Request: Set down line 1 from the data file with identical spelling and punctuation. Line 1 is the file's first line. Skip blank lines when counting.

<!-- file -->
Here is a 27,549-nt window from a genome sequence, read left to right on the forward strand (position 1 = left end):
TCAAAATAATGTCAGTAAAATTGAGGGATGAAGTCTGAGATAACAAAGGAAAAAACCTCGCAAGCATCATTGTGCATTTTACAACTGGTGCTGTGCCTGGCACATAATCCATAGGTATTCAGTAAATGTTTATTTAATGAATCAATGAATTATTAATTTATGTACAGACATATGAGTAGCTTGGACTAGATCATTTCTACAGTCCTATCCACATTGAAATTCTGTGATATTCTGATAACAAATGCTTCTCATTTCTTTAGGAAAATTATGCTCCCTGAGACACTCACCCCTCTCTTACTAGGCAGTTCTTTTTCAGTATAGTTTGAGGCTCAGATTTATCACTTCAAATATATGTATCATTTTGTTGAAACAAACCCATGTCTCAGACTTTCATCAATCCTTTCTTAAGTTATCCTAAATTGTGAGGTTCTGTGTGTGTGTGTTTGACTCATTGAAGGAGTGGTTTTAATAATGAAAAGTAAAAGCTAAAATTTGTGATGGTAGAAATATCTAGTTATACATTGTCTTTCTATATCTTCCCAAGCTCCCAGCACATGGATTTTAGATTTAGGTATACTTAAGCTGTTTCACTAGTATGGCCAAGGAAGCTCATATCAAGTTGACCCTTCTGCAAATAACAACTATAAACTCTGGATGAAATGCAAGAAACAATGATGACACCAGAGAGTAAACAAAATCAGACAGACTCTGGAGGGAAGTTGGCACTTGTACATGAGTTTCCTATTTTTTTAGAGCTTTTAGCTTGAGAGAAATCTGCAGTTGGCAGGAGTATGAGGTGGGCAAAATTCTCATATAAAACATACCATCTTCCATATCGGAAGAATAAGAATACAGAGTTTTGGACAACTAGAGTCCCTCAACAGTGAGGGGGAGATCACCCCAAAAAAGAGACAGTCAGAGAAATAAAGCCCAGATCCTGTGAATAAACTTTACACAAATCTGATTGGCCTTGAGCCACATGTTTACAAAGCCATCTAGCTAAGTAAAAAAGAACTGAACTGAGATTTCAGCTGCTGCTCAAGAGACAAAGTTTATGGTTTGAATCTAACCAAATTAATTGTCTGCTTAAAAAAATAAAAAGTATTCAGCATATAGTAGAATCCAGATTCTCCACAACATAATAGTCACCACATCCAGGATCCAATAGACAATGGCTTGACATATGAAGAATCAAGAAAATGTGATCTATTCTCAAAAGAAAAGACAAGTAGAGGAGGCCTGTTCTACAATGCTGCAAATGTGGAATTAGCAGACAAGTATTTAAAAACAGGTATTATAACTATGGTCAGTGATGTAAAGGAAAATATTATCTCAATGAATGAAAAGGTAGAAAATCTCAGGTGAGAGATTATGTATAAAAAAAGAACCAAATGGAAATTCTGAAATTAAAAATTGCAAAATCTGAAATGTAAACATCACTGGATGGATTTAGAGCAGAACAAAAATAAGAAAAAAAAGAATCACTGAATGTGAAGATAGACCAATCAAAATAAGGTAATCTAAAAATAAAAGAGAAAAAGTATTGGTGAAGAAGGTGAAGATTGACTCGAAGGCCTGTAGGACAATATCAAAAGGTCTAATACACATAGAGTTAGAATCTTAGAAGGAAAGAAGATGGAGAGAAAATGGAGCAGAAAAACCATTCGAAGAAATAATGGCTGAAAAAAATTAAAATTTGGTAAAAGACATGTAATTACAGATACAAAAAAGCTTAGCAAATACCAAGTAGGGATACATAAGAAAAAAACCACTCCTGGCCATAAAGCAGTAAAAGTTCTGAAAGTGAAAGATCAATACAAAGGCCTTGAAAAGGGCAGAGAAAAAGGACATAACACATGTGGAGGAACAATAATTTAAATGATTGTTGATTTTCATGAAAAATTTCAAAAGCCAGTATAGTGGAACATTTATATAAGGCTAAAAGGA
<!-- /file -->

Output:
Here is a 27,549-nt window from a genome sequence, read left to right on the forward strand (position 1 = left end):